Build an e-commerce shopping cart reminder with Hasura Events
Use Hasura to setup event triggers to call webhooks whenever specific events occur in your DB in less than 2 minutes!
This article was written by Riccardo Giorato as part of the Hasura Technical Writer Program. If you would like to publish an article about Hasura or GraphQL on our blog, apply here.
In this tutorial we will discover how to use Hasura Events to store a user preference/wish-list and to send a triggered email from this event.
We will also cover the creation of the React app connecting to an Hasura Cloud instance to make it work fully!
You can try the application on your own here: https://hasura-shopping-reminder.vercel.app/
Link to complete application on Github: https://github.com/riccardogiorato/hasura-shopping-reminder
1 — Setup your Hasura account with Hasura Cloud
The first step will be to configure your Hasura server, my preferred choice is using Hasura Cloud or any other cloud hosting provider like Heroku or AWS. I usually prefer to use Hasura Cloud because:
- It has a simple and minimal dashboard to manage your instance, not comparable to the complexity of AWS or other hosting providers UI.
- You get 1 GB/month of data pass through for free.
- Finally up to 60 requests/minute to power your side/hobby project.
2 — Make Hasura endpoint available to “public_user” role!
We want our wish-list function to work easily without asking any other info to the user other than their email. To do so we just need to add a environment variable to our Hasura server:
- add HASURA_GRAPHQL_UNAUTHORIZED_ROLE key value public_user
3 — Create the users_wishlist table
Now we just need to go to the “DATA” section and create the “users_wishlist” table directly from the Hasura with these fields:
- email, Text
- plant and suggestion fields as Text
- id as UUID and gen_random_uuid() as default value
The primary key will be the “id” field!
4— Set the permission for the “public_user” role
Switch to the “Permissions” tab and add a new role row:
- Insert, without any checks, Insert permissions for “email,plant,suggestion” but not the “id” field, which will be automatically generated.
5 —Configure the React app to connect to Hasura!
If you want you can directly download or clone the sample react project from here: https://github.com/riccardogiorato/hasura-shopping-reminder
The main requirement is adding Apollo Client or any other GraphQL client on your client side.
To install Apollo Client and configure with Hasura you can follow this React Apollo Tutorial
We configured it as it follows: https://github.com/riccardogiorato/hasura-shopping-reminder/blob/main/src/ApolloApp.js
6— Launch the Mutation and save the user Preferences!
Inside our main application code we then add the mutation query and configure the Apollo Mutation hook: https://github.com/riccardogiorato/hasura-shopping-reminder/blob/main/src/App.js
7 —Here it comes the Hasura Events!
Now we can jump back to our Hasura instance to the “EVENTS” tab.
We will want to add a new trigger called “send_wishlists” linked to the shcema “public” and the table “users_wishlist” on the “Insert” trigger.
We will need to pass a Webhook URL that will be invoked from our Hasura server when this event happens.
Here we passed our custom webook of a Serverless function running on Vercel cloud hosting provider but you could choose any server environment you prefer. If you want you could pick some examples of other providers supported from the Hasura team from the “serverless functions example” here.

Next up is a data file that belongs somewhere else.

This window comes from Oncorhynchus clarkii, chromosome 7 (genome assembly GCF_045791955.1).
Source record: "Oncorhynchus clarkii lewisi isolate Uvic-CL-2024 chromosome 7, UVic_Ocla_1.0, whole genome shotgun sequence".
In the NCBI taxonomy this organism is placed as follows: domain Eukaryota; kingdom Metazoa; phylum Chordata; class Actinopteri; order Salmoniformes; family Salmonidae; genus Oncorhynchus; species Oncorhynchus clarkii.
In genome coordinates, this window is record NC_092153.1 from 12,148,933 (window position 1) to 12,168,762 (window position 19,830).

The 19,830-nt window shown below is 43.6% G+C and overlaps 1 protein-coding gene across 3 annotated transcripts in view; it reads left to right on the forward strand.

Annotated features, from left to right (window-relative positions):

8 —Triggering Serverless functions via Hasura Events!
The last step for our tutorial will be to create this serverless function to send the “email reminder” to the user.
But first we need to understand what the request from Hasura will look like.
As we can see in the body of the request, Hasura will pass various fields like the event, user role, type of operation, data, all contained in the “payload”.
From the payload we will use only the “event” object containing both the previous and current values from the modified row.
The “old/previous” and “new/current” won’t always present, considering the type of the operation, in this case we are getting a newly created row so we won’t have the “old” values that are null but oonly the “new” values.
To send the email we choose an external provider in this case Emailjet but you could pick any other provider of choice.
The entire function can be found here: https://github.com/riccardogiorato/hasura-shopping-reminder/blob/main/api/sendemail.js
The main line we are interested in is the line 10, we unwrap the data from the request body and we pick all the object with all the fields from the Hasura table row. Any other field on this newly inserted record would be found here.
And voilà! Our application is done! If we go back in our React app and complete the insert process we will receive an email that will look like this:
You can get a similar email too here: https://hasura-shopping-reminder.vercel.app/
(if you don’t see any email after you complete the process you might find it in the spam folder cause we are using the free tier of Emailjet)
9— In summary
Using Hasura events we didn’t need to develop any custom listener to events or build our own trigger detector connected to our PostgreSQL database.
Hasura can simply hide all this complexity for us to let us create our functions and logical features without worrying about the basic things to make our infrastructure work.
10 — TLDR
Less time spent building custom triggers or watchers!
More time spent on the core of our app or ideas thanks to Hasura Events.
About the Author
Riccardo Giorato is a React/JAMStack Developer. In his free time he is a Maker and a Content creator. You can read more about Riccardo here.